This Friday I got a fat manilla envelope from IMLS. We had submitted a proposal for the IMLS’ National Leadership Grant program, and hadn’t made the cut. Disappointing, but not unexpected.  Competition was fierce this year, and we’d never applied before, so there was no institutional knowledge base to draw on.  I am super-excited that Rob Stein and Co. at IMA got some serious funding for TAP and TourML.

The envelope contained the reviewers’ comments on the proposal along with the “Dear John” letter explaining IMLS’s budget and criteria for rating proposals.  I didn’t have much time, but I skimmed them, trying to glean what I could. Going through anonymous comments on your work can be painful, especially when it’s a rejected piece, but it’s a great learning experience. It made me realize I needed to go back and reread the proposal before I went through the reviewers comments more thoroughly.

What happened?
This proposal was for a project I’ve been working on, in fits and starts, since January 2006. It’s been fleshed out several times, rejiggered a few times, and tweaked to appeal to different audiences enough times that I have trouble sometimes remembering which version of the project I’m currently in. As I skimmed the proposal before leaving work, it became clear to me that next time I was going to have to start from scratch and rewrite the entire thing.Why? I didn’t sketch enough for one. It also suffered form a bad case of cut and paste syndrome, combined with loving my darlings too much for my own good.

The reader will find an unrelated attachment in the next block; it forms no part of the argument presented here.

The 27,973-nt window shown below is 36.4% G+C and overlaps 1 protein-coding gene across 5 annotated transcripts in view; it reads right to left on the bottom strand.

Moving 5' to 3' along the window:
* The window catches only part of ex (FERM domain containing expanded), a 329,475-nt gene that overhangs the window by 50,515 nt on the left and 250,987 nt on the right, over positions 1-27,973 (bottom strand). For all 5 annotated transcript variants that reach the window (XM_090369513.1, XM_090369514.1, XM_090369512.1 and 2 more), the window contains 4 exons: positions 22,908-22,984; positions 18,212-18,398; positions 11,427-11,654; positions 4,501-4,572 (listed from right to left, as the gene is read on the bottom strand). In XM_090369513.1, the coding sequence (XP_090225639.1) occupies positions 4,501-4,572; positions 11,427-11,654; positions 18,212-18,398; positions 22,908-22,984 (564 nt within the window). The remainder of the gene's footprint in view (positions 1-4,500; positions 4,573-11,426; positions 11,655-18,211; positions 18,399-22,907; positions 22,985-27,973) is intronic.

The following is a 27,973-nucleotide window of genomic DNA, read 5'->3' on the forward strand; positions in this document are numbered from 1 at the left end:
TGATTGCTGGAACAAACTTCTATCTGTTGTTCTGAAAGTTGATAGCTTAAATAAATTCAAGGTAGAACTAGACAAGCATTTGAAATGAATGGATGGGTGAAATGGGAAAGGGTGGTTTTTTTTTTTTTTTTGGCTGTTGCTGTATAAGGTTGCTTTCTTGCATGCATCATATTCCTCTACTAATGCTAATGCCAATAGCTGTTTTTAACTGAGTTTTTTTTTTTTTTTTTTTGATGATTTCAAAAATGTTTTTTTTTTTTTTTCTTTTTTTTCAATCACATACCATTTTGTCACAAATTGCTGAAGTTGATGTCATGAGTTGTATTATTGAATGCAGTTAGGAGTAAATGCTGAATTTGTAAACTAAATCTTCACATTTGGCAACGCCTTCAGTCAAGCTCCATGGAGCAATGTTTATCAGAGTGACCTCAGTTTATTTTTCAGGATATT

Months ago I wrote a post on the importance of sketching, rapidly producing coarse-grained representations of your thinking.  If you’re a designer, you draw sketches, if you’re a writer, you write what I call “sketches” for lack of a better term. The point is that you make them, you make them right then in response to the situation that created the need for a sketch, and that the expectation is that the sketch is just a first approximation of something much more detailed, later. It’s hard for me to do, and I have to keep at myself to keep doing it, and not get hung up on making it “better” than it needs to be. Looking at my proposal, I think it suffered from not being sketched first. I took an existing document and reworked it, and then reworked it again, and again, but I never put it aside, sketched a fresh new proposal out and filled it back in with detail from older versions.

Kate Haley-Goldman talked about her methods for searching for inspiration in my series of posts on cognitive load. One of the things she said that I immediately recognized as truth was that taking ideas and rewriting them yourself is a way of making them your own, of internalizing something so you can find out what you can do with it. I think with this proposal, I hadn’t done enough rewriting, and instead monkeyed around with what was already there. This is ironic, given that one of my few rules of label writing is,